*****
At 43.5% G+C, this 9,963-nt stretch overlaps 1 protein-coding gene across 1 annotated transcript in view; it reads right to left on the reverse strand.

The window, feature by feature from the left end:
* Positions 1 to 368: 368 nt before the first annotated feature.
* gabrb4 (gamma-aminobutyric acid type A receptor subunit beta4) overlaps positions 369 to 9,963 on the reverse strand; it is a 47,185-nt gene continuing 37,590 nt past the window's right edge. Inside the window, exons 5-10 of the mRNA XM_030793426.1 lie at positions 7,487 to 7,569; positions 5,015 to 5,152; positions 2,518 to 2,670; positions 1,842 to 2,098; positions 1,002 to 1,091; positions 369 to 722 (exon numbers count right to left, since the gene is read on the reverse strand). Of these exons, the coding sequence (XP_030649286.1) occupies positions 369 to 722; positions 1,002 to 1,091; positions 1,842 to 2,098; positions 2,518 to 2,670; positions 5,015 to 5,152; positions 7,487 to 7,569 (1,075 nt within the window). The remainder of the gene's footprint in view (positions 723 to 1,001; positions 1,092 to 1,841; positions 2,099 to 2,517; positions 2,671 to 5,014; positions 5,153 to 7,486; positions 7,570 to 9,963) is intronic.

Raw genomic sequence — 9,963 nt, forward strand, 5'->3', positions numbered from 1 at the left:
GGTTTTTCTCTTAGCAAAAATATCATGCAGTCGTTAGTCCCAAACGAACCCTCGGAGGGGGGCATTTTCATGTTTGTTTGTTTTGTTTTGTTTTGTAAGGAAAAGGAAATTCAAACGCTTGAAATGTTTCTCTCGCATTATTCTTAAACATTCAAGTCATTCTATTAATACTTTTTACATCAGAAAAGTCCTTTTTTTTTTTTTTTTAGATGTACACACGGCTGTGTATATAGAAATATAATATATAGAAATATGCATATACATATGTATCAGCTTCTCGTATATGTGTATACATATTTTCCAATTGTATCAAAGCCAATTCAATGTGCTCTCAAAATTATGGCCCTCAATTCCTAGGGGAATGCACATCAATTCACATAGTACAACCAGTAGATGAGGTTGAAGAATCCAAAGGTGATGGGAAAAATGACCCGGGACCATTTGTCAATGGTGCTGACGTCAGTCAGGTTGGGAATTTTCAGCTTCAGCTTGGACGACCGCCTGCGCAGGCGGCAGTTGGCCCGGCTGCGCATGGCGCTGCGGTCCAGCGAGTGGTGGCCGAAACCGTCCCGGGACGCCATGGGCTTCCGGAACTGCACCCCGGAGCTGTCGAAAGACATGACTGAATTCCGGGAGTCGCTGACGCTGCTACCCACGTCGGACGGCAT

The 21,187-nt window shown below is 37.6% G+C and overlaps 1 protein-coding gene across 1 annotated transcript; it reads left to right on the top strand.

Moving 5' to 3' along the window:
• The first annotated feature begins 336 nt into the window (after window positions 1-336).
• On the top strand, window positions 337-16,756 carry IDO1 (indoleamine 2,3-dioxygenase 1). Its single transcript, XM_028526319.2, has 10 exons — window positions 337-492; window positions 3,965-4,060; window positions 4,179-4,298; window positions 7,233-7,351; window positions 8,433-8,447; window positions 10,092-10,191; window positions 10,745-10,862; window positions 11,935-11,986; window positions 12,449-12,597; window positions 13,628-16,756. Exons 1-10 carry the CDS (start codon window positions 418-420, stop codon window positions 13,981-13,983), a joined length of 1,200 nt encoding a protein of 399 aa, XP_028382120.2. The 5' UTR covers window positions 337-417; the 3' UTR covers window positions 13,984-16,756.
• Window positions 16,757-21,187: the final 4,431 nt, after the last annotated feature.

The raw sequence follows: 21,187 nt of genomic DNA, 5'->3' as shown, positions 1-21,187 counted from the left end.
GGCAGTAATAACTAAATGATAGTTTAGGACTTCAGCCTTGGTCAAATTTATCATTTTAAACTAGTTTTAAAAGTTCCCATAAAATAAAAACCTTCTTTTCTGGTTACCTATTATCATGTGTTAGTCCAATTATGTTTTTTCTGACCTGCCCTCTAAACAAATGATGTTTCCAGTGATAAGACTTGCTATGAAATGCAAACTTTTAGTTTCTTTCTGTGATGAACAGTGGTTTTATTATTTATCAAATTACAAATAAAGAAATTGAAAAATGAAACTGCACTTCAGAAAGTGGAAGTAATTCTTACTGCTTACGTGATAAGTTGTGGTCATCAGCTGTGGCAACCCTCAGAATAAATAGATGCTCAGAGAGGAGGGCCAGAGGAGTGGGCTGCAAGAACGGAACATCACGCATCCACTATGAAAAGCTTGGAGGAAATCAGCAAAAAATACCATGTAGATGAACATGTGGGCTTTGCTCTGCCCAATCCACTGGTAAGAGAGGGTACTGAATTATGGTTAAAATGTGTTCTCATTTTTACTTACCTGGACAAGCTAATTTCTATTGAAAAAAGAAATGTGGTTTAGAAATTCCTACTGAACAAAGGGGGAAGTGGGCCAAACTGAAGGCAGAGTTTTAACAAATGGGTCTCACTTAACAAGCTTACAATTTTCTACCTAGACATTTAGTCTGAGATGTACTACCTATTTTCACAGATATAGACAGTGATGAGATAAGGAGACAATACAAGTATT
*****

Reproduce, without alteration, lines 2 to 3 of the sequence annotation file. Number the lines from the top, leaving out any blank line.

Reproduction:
The window, feature by feature from the left end:
* Positions 1 to 368: 368 nt before the first annotated feature.